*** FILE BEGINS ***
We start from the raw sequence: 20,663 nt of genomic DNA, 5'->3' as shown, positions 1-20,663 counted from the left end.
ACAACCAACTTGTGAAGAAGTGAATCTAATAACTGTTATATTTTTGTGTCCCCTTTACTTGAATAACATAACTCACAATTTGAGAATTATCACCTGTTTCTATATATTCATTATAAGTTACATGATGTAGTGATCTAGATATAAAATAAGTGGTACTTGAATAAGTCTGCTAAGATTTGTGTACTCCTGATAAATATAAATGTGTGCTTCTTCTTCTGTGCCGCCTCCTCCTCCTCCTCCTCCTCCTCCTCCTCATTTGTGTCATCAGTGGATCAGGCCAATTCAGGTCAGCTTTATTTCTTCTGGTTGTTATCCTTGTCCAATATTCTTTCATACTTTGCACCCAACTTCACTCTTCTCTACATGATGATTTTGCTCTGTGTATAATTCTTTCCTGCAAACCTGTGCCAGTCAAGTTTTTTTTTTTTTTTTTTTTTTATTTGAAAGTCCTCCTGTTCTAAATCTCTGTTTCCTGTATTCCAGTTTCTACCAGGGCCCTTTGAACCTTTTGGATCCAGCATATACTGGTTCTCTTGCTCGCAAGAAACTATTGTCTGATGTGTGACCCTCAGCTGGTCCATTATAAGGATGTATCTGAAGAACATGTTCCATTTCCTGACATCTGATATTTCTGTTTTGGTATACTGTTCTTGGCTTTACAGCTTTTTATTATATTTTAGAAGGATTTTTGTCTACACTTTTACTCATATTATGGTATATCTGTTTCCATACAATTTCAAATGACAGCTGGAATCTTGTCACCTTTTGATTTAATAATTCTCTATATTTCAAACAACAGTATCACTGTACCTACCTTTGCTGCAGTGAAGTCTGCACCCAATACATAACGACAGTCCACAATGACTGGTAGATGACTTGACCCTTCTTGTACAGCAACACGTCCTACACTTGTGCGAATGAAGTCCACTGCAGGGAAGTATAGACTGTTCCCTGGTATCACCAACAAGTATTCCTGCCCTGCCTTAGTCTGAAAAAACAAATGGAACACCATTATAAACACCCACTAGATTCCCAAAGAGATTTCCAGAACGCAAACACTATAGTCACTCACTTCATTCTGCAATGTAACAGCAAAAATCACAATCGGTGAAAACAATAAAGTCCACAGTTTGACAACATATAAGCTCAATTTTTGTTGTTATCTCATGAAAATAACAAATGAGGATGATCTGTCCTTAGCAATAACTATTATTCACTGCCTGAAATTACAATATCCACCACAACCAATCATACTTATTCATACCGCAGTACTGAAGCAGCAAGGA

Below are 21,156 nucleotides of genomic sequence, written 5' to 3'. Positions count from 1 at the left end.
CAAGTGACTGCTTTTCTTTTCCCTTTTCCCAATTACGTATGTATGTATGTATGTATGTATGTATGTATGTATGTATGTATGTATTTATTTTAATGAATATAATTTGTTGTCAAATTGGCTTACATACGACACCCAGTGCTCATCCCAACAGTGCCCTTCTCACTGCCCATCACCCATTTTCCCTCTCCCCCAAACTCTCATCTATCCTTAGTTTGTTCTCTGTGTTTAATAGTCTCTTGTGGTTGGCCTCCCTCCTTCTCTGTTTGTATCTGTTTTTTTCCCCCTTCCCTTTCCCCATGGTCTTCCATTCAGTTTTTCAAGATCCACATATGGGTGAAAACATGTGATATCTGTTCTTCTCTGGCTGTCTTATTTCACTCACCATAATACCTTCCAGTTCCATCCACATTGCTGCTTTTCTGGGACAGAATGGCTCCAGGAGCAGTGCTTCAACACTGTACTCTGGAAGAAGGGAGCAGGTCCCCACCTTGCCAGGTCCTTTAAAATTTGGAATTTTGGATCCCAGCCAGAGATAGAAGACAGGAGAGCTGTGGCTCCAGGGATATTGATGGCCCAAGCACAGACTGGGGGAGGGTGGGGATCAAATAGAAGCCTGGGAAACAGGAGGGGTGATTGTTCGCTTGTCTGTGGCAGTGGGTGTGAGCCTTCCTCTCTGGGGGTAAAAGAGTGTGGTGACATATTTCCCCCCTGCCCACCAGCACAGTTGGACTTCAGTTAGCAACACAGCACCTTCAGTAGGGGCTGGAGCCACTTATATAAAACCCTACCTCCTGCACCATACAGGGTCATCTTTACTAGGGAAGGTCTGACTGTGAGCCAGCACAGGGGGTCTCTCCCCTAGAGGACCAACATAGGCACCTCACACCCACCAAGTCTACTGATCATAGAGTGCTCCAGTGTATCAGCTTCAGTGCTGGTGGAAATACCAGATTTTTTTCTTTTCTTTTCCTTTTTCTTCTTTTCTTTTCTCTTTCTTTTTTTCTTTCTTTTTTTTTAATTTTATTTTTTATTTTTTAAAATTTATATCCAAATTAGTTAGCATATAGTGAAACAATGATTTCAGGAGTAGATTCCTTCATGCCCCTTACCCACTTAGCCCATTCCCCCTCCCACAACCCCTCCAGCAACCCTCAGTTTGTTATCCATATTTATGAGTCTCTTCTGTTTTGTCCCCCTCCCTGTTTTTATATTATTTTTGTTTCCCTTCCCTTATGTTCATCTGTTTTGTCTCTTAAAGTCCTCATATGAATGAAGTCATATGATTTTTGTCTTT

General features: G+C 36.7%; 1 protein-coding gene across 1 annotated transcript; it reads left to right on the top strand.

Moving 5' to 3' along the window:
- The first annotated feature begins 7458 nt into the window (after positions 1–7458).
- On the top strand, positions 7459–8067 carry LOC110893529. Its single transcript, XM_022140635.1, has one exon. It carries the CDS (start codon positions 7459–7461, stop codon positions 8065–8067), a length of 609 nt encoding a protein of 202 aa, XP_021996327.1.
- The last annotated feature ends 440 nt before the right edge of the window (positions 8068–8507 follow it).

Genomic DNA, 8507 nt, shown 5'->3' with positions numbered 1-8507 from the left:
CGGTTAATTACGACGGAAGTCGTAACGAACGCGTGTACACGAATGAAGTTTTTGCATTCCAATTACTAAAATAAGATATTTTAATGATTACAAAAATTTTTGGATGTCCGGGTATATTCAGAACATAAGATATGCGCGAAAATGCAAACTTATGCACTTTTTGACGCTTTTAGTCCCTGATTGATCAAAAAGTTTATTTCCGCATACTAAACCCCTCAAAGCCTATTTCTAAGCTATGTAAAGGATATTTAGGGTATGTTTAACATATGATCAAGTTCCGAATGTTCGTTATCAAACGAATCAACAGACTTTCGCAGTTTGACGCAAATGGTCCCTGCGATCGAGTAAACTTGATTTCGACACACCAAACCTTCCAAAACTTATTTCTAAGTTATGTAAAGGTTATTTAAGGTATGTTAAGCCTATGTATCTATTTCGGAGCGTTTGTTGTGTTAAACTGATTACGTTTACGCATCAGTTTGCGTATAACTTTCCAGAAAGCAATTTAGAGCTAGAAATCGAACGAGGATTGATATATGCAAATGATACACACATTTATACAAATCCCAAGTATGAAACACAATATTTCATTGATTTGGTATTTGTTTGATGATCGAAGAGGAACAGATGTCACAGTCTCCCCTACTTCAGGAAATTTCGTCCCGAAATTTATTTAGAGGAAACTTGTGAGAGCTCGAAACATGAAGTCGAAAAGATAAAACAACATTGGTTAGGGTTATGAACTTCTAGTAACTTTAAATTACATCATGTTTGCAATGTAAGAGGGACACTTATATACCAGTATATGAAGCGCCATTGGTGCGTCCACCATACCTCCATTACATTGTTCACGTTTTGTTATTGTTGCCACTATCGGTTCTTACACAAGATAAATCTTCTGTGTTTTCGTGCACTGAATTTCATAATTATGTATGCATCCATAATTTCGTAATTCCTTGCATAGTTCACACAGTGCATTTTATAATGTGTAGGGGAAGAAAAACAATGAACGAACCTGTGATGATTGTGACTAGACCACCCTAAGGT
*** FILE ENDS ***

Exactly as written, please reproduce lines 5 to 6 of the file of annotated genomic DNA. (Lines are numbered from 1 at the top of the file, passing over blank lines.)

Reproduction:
General features: G+C 36.7%; 1 protein-coding gene across 1 annotated transcript; it reads left to right on the top strand.

Moving 5' to 3' along the window: